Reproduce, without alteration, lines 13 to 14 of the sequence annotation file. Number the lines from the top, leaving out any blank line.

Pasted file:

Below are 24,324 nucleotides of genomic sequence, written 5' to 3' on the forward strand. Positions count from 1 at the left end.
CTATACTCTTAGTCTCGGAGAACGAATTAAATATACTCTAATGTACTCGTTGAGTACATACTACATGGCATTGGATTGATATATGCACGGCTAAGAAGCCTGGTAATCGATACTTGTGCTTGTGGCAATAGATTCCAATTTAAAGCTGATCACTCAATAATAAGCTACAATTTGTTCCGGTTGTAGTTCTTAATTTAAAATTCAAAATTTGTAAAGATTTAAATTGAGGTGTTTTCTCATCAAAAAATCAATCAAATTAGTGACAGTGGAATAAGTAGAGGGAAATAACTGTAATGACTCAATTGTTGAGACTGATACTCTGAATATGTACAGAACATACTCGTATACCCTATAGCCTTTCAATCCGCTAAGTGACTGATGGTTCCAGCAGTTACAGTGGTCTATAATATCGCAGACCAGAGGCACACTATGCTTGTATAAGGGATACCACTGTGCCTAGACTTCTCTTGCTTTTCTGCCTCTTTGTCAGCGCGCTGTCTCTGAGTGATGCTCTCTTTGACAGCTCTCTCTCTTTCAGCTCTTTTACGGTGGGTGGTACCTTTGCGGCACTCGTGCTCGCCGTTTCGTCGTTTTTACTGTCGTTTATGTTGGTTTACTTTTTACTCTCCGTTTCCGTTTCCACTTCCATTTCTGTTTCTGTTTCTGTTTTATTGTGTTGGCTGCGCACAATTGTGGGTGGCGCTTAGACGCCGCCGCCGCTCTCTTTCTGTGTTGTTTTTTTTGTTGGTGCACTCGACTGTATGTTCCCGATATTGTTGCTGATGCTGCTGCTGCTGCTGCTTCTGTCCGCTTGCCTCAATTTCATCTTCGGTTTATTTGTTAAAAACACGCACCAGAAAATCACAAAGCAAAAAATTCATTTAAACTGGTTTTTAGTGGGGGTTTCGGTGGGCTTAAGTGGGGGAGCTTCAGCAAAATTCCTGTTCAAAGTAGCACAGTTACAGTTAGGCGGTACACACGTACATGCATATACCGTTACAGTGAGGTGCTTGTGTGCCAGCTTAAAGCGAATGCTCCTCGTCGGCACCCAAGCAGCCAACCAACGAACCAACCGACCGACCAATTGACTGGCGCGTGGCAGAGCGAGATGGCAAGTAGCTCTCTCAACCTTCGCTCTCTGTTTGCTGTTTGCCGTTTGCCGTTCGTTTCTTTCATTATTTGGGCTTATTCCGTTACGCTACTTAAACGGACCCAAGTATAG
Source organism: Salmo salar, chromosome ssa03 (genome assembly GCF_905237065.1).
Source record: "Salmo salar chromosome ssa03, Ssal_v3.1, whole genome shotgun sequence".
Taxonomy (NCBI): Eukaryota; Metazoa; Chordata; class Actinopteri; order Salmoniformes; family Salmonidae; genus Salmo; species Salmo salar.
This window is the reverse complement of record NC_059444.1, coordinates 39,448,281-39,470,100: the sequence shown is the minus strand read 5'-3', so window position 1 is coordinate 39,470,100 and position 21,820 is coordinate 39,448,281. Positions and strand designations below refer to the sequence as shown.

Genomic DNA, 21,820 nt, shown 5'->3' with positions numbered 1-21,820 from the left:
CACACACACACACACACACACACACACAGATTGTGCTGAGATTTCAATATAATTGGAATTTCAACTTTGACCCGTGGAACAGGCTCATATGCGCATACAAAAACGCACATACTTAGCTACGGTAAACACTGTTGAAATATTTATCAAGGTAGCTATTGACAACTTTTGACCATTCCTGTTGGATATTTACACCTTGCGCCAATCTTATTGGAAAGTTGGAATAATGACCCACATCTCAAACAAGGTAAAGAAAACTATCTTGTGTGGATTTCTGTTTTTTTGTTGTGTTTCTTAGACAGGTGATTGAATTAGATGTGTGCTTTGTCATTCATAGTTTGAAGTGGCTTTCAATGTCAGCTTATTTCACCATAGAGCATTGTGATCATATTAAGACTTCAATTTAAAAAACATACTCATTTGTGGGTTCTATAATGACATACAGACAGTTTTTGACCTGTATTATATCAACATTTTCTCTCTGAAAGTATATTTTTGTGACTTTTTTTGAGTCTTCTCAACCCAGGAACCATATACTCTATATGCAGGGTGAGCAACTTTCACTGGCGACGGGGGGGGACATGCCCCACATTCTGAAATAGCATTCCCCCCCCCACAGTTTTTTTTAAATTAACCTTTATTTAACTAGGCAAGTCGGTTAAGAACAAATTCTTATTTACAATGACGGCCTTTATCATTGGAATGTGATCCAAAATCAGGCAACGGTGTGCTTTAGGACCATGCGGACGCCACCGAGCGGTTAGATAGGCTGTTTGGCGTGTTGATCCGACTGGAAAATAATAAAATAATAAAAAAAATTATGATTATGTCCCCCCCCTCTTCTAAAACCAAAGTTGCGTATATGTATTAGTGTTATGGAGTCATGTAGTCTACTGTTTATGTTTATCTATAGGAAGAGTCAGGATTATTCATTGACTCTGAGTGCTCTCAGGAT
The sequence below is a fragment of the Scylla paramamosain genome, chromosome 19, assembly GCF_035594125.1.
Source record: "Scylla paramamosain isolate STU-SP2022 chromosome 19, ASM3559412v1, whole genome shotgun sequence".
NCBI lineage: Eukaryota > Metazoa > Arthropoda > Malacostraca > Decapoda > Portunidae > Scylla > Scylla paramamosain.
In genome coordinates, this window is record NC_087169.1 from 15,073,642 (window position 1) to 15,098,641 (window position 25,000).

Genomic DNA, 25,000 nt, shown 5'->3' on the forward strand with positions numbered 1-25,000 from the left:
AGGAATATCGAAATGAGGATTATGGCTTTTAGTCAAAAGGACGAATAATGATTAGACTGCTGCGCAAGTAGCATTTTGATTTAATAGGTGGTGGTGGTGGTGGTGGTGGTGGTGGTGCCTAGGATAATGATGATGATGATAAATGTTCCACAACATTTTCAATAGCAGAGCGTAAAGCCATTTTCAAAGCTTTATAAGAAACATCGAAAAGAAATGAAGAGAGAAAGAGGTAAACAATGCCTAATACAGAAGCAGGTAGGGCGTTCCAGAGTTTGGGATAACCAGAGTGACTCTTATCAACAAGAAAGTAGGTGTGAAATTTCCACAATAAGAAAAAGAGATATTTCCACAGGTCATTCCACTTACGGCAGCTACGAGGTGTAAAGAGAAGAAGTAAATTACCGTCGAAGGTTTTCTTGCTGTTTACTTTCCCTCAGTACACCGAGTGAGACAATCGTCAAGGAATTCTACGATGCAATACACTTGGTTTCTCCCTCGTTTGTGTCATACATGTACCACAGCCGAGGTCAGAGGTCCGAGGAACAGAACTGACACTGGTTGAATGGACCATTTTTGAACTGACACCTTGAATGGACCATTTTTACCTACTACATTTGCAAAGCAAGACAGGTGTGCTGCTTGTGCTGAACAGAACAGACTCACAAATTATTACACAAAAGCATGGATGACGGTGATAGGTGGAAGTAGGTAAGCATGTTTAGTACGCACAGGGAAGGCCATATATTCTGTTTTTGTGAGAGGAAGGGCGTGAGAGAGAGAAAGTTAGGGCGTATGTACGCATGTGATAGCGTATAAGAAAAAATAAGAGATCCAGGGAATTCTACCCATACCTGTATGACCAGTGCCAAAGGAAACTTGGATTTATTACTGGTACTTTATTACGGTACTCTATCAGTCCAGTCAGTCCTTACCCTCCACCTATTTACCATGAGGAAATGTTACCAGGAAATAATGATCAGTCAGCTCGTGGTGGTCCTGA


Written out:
Genomic DNA, 25,000 nt, shown 5'->3' on the forward strand with positions numbered 1-25,000 from the left:
AGGAATATCGAAATGAGGATTATGGCTTTTAGTCAAAAGGACGAATAATGATTAGACTGCTGCGCAAGTAGCATTTTGATTTAATAGGTGGTGGTGGTGGTGGTGGTGGTGGTGGTGCCTAGGATAATGATGATGATGATAAATGTTCCACAACATTTTCAATAGCAGAGCGTAAAGCCATTTTCAAAGCTTTATAAGAAACATCGAAAAGAAATGAAGAGAGAAAGAGGTAAACAATGCCTAATACAGAAGCAGGTAGGGCGTTCCAGAGTTTGGGATAACCAGAGTGACTCTTATCAACAAGAAAGTAGGTGTGAAATTTCCACAATAAGAAAAAGAGATATTTCCACAGGTCATTCCACTTACGGCAGCTACGAGGTGTAAAGAGAAGAAGTAAATTACCGTCGAAGGTTTTCTTGCTGTTTACTTTCCCTCAGTACACCGAGTGAGACAATCGTCAAGGAATTCTACGATGCAATACACTTGGTTTCTCCCTCGTTTGTGTCATACATGTACCACAGCCGAGGTCAGAGGTCCGAGGAACAGAACTGACACTGGTTGAATGGACCATTTTTGAACTGACACCTTGAATGGACCATTTTTACCTACTACATTTGCAAAGCAAGACAGGTGTGCTGCTTGTGCTGAACAGAACAGACTCACAAATTATTACACAAAAGCATGGATGACGGTGATAGGTGGAAGTAGGTAAGCATGTTTAGTACGCACAGGGAAGGCCATATATTCTGTTTTTGTGAGAGGAAGGGCGTGAGAGAGAGAAAGTTAGGGCGTATGTACGCATGTGATAGCGTATAAGAAAAAATAAGAGATCCAGGGAATTCTACCCATACCTGTATGACCAGTGCCAAAGGAAACTTGGATTTATTACTGGTACTTTATTACGGTACTCTATCAGTCCAGTCAGTCCTTACCCTCCACCTATTTACCATGAGGAAATGTTACCAGGAAATAATGATCAGTCAGCTCGTGGTGGTCCTGA